Ans: (i) within a reasonable time (ii) by the offeree (iii) in response to an offer (iv) in the manner specified by the offer

Q. Mailbox Rule:
Ans: An acceptance is effective upon proper dispatch. Proper dispatch requires that the offeree no longer has control or possession of the acceptance. Option contracts are effective upon receipt. If a rejection is dispatched before an acceptance, whichever is received first controls.

Q. Mirror Image Rule
Ans: Applies at common law. An acceptance must be a precise mirror image of the offer. If the response conflicts at all or adds terms, the purported acceptance is a rejection and a counteroffer.

Q. UCC Acceptance Varying From Offer
Ans: An expression of acceptance will act as an acceptance even if the terms are additional to or different from those contained in the offer, unless acceptance is expressly made conditional on assent to the different terms.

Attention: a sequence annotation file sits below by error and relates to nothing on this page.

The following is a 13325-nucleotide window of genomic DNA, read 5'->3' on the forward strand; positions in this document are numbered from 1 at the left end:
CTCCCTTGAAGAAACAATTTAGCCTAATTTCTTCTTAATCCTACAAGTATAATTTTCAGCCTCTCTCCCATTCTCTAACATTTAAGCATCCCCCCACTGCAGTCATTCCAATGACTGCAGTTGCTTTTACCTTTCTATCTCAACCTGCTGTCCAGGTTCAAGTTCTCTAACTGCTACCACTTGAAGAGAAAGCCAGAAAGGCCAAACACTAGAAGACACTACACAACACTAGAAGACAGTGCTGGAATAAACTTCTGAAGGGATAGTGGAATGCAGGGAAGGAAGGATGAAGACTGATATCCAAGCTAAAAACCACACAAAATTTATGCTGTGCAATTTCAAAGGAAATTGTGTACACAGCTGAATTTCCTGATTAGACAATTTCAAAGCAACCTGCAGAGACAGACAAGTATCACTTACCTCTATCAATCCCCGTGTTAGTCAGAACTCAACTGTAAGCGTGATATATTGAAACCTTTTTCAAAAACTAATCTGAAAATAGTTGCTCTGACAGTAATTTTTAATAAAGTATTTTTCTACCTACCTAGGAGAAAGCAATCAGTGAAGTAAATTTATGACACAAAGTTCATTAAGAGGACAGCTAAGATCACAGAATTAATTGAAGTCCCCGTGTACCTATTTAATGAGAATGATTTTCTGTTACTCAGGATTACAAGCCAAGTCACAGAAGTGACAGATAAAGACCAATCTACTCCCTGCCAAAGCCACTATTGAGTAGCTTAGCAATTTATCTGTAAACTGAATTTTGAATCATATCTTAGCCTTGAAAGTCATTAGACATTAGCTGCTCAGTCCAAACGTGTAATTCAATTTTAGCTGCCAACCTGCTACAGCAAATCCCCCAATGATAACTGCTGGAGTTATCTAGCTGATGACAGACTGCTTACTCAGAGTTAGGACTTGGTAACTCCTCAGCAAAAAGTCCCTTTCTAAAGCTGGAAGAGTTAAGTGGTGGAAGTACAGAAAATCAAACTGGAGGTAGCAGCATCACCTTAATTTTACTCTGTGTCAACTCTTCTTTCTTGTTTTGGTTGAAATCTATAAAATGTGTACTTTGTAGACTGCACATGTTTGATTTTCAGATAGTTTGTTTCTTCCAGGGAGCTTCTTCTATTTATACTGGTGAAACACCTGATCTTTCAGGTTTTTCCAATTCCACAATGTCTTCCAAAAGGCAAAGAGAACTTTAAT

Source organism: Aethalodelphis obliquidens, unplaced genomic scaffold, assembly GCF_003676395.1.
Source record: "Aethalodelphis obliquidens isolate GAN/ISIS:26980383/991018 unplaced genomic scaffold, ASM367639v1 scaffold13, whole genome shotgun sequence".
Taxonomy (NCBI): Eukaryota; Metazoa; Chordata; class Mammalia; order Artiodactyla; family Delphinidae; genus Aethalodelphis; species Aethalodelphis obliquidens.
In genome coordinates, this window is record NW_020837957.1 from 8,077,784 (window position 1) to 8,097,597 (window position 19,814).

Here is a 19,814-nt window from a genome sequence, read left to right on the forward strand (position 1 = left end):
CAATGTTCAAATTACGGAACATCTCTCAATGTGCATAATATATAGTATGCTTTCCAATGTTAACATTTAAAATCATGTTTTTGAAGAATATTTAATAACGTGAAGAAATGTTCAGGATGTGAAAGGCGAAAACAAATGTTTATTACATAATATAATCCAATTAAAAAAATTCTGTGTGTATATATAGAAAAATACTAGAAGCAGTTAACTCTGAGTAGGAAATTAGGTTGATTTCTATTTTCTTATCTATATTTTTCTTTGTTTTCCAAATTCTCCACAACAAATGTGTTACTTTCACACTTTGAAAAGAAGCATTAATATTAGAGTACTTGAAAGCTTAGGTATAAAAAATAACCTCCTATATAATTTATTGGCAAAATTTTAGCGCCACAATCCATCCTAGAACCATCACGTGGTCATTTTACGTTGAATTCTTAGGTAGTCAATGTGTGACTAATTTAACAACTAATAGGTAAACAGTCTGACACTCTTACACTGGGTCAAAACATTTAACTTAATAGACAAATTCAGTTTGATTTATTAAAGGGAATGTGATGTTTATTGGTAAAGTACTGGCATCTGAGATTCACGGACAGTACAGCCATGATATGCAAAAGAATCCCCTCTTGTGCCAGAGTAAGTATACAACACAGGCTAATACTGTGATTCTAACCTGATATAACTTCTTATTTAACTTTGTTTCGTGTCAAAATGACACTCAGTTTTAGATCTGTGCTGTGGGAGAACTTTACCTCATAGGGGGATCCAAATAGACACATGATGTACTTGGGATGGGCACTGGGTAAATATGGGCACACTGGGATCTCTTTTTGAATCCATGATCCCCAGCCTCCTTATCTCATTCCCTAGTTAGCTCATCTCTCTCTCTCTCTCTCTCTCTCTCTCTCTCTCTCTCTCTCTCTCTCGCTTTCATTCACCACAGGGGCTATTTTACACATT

Q. Battle of the Forms
Ans: Merchant + Nonmerchant = Additional terms are a proposal and will not become part of the contract unless the other party assents

Merchant + Merchant = Additional term is a part of the contract unless (i) offer expressly limits acceptance to its terms (ii) material alteration (iii) the offeror objects to the additional term within a reasonable time

Q. Knock-Out Rule (Majority – UCC)
Ans: Conflicting terms cancel out each other and neither enters the contract. the contract then consists of the agreed-upon terms and the court will supplement terms if necessary

Minority rule is to treat different terms the same way as additional terms. Fall out rule means that offeror’s terms control.

Q. Shipment of Nonconforming Goods
Ans: check the following-